There have been many unthinkable travesties inflicted on Black people in this place the slaves called “merica.” We know about the lynchings, rapes, and thefts that were all too common and the many atrocities protected by law. In fact, because these horrors were done under cover of law they were useful tools to suppress the people of the stolen tribes of Africa. It continues today with the countless police killings. Not many people are aware of just how extreme and the lengths these people went to use some of these extreme forms of brutality. For example, what happened in Tulsa Oklahoma in 1921 where the government bombed and destroyed an entire black community.
They bombed Tulsa in 1921, the same thing was done to a black community in modern times. There was a radical organization called MOVE in West Philadelphia; there was a group originally called the Christian Movement for Life, founded in 1972. Its founder, John Africa, was functionally illiterate, or so they say, dictated a document called The Guideline to Donald Glassey, a social worker from the University of Pennsylvania. Africa and his contemporaries, mostly African American followers, wore their hair in dreadlocks. They advocated a radical form of green politics and a return to a hunter-gatherer society while stating their opposition to science, medicine, and technology.
As John Africa himself had done, his devotees also changed their surnames to Africa to show reverence to the continent, which they regarded as their mother continent. John Africa’s MOVE members lived in a commune in a house owned by Glassey in the Powelton Village section of West Philadelphia. They staged bullhorn-amplified, profanity-laced demonstrations against institutions that opposed morally, such as zoos (MOVE had strong views on animal rights) and speakers whose views they opposed. MOVE activities drew scrutiny from law enforcement authorities because of complaints from neighbors and the community.
As tensions grew, on August 8, 1978, a deadly end came to an almost year-long standoff with police over a court order requiring MOVE to vacate their Powelton Village house. When police attempted entry, shooting erupted and Philadelphia Police Department (PPD) Officer James J. Ramp was killed by a shot to the back of the head. MOVE representatives claimed that he was facing the house at the time and denied any responsibility for his death. Seven other police officers, five firefighters, three MOVE members, and three bystanders were also injured. Nine MOVE members were each sentenced to a maximum of 100 years in prison for third-degree murder for Ramp’s killing. Seven of the nine first became eligible for parole in the spring of 2008 – all were denied.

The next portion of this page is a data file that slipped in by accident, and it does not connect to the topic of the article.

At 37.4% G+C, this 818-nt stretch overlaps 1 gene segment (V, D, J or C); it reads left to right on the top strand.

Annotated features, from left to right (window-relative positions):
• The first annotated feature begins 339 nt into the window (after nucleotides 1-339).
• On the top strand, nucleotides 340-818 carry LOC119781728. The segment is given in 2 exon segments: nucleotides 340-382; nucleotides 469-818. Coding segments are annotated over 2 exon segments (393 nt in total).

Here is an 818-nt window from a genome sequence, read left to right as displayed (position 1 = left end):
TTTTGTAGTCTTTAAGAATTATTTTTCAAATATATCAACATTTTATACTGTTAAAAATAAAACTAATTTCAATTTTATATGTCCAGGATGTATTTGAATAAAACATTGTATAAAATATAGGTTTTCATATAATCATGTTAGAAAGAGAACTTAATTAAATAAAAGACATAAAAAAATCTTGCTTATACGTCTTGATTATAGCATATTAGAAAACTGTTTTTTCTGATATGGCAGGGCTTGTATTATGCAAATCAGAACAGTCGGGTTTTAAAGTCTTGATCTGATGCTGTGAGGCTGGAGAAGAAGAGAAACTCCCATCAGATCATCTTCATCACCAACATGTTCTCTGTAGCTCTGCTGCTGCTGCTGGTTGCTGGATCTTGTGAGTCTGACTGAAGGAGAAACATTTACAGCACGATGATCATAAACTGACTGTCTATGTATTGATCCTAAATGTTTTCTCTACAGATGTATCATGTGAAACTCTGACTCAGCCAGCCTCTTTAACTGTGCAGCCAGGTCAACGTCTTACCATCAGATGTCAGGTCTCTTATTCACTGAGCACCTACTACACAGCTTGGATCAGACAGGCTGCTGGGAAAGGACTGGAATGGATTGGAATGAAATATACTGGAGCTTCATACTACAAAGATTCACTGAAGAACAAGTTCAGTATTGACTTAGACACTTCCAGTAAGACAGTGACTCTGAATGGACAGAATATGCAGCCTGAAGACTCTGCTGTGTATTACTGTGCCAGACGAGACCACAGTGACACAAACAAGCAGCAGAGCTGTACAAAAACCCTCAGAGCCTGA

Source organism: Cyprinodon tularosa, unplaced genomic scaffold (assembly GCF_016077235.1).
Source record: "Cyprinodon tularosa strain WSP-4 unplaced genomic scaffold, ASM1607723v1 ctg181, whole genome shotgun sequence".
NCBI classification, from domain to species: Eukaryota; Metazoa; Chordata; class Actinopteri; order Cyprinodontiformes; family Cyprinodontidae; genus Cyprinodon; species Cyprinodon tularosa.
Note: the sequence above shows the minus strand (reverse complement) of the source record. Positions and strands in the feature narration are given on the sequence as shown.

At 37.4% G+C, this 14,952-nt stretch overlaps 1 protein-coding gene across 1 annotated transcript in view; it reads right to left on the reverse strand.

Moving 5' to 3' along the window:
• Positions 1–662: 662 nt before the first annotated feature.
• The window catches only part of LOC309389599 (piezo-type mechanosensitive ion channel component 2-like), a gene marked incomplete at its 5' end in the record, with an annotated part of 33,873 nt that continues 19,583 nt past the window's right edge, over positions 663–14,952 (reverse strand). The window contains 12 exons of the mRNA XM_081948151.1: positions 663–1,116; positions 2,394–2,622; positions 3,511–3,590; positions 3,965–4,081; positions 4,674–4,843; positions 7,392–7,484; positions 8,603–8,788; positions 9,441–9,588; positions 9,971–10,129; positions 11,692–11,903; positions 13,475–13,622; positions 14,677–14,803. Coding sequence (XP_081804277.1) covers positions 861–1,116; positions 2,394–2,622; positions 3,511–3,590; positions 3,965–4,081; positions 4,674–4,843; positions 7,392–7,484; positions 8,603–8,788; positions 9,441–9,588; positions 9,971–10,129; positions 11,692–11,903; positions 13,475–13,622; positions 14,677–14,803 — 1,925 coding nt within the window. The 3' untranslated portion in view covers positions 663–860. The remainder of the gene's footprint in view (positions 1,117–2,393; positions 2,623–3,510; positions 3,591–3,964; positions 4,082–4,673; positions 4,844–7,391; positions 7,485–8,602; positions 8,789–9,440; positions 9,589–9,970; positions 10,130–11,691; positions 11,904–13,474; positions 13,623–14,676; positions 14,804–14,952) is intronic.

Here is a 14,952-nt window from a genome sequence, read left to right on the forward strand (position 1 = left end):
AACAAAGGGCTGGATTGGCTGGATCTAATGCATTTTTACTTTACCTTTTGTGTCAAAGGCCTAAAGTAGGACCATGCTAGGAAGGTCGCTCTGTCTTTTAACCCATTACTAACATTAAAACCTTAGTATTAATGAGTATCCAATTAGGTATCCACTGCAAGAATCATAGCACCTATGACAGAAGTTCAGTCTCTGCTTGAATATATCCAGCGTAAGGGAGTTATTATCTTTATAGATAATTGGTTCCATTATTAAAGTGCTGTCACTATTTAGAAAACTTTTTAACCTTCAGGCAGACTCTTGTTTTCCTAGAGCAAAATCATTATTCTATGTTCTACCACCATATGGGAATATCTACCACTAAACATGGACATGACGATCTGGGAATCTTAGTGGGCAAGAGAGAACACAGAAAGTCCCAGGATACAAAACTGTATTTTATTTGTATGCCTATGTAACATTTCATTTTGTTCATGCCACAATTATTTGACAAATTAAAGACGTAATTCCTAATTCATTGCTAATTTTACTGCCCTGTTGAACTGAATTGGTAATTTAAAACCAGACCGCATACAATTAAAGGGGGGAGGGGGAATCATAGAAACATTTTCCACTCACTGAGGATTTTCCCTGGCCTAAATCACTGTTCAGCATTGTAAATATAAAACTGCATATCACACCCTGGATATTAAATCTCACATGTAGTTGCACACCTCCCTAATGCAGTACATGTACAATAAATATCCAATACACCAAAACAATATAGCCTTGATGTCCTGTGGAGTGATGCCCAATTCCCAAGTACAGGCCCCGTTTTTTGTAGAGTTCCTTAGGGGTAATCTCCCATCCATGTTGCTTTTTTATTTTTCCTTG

In 1981, MOVE relocated to a row house at 6221 Osage Avenue in the Cobbs Creek area of West Philadelphia. Neighbors had complained for years that MOVE members were broadcasting political messages by bullhorn at all hours and about the health hazards created by piles of compost. On May 13, 1985, after the complaints as well as indictments for numerous MOVE members for crimes ranging from parole violations, contempt of court, illegal possession of firearms, and making terrorist threats, the PPD attempted to clear the building and arrest the indicted MOVE members.
This led to an armed standoff with police, who lobbed tear gas canisters at the building. MOVE members fired at the police, who returned fire with automatic weapons. PPD Commissioner George Sambor then ordered that the compound be bombed from a Pennsylvania State Police helicopter. PPD Lt. Frank Powell proceeded to drop two one-pound bombs made of FBI supplied water gel explosive, a dynamite substitute, targeting a fortified, bunker-like cubicle on the roof of the house.
The resulting explosions ignited a massive blaze that eventually destroyed approximately 65 nearby houses. The firefighters, who had earlier deluge-hosed the MOVE members in a failed attempt to evict them from the building, stood by and watched the inferno caused after the military grade C-4 bomb engulfed the first house, refusing to intervene because they had been given orders to let the fire burn. Officials feared that MOVE would shoot at the firefighters as they had done before. Eleven people (John Africa, five other adults, and five children) died in the resulting fire. Ramona Africa, one of the two survivors, stated that police fired at those trying to escape the burning house while the police stated that MOVE members had been firing at police.
Mayor W. Wilson Goode a black mayor who was complicit soon appointed an investigative commission called the PSIC (aka MOVE Commission), which issued its report on March 6, 1986. The report denounced the actions of the city government, stating that “Dropping a bomb on an occupied row house was unconscionable.” No one from the city government was charged criminally.
In 1996, a federal jury ordered the city to pay a $1.5 million civil suit judgment to survivor Ramona Africa and relatives of two people killed in the bombing. The jury found that the city used excessive force and violated the member’s constitutional protections against unreasonable search and seizure. Philadelphia was given the sobriquet “The City that Bombed Itself.”
Ramona Africa, the lone survivor, acts as a spokesperson for the group and has given numerous talks at leftist events throughout the US and in other countries. Mumia Abu-Jamal, convicted of the 1981 murder of police officer Daniel Faulkner, was closely involved with MOVE. MOVE continues to advocate for Abu-Jamal’s release as well as that of imprisoned MOVE members, whom the group regarded as a political prisoner.
The problem as I see it was not that they bombed a black community. They have done things like this before and worst, but that it was ordered by a black mayor. Never forget what they think of black people’s lives! And that’s my thought provoking perspective…
“Let The Fire Burn” Full Documentary